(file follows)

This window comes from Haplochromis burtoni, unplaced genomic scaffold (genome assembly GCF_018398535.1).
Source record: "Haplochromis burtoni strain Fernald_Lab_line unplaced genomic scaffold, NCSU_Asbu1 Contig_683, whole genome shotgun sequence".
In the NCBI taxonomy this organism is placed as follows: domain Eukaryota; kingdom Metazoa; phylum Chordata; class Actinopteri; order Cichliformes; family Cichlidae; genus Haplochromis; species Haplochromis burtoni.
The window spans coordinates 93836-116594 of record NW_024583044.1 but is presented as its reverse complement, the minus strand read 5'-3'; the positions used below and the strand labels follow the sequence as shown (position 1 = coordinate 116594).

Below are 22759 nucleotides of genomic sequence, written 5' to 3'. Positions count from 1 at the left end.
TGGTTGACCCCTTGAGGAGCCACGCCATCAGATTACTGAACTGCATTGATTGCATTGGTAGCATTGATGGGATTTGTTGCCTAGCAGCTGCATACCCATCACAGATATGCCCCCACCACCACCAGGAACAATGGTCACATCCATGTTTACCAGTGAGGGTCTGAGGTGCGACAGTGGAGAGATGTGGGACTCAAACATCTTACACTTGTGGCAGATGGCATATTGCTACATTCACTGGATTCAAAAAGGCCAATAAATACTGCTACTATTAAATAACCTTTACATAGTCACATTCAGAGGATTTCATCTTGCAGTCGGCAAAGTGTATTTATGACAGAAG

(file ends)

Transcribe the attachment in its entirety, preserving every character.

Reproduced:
This window comes from Haplochromis burtoni, unplaced genomic scaffold (genome assembly GCF_018398535.1).
Source record: "Haplochromis burtoni strain Fernald_Lab_line unplaced genomic scaffold, NCSU_Asbu1 Contig_683, whole genome shotgun sequence".
In the NCBI taxonomy this organism is placed as follows: domain Eukaryota; kingdom Metazoa; phylum Chordata; class Actinopteri; order Cichliformes; family Cichlidae; genus Haplochromis; species Haplochromis burtoni.
The window spans coordinates 93836-116594 of record NW_024583044.1 but is presented as its reverse complement, the minus strand read 5'-3'; the positions used below and the strand labels follow the sequence as shown (position 1 = coordinate 116594).

Below are 22759 nucleotides of genomic sequence, written 5' to 3'. Positions count from 1 at the left end.
TGGTTGACCCCTTGAGGAGCCACGCCATCAGATTACTGAACTGCATTGATTGCATTGGTAGCATTGATGGGATTTGTTGCCTAGCAGCTGCATACCCATCACAGATATGCCCCCACCACCACCAGGAACAATGGTCACATCCATGTTTACCAGTGAGGGTCTGAGGTGCGACAGTGGAGAGATGTGGGACTCAAACATCTTACACTTGTGGCAGATGGCATATTGCTACATTCACTGGATTCAAAAAGGCCAATAAATACTGCTACTATTAAATAACCTTTACATAGTCACATTCAGAGGATTTCATCTTGCAGTCGGCAAAGTGTATTTATGACAGAAG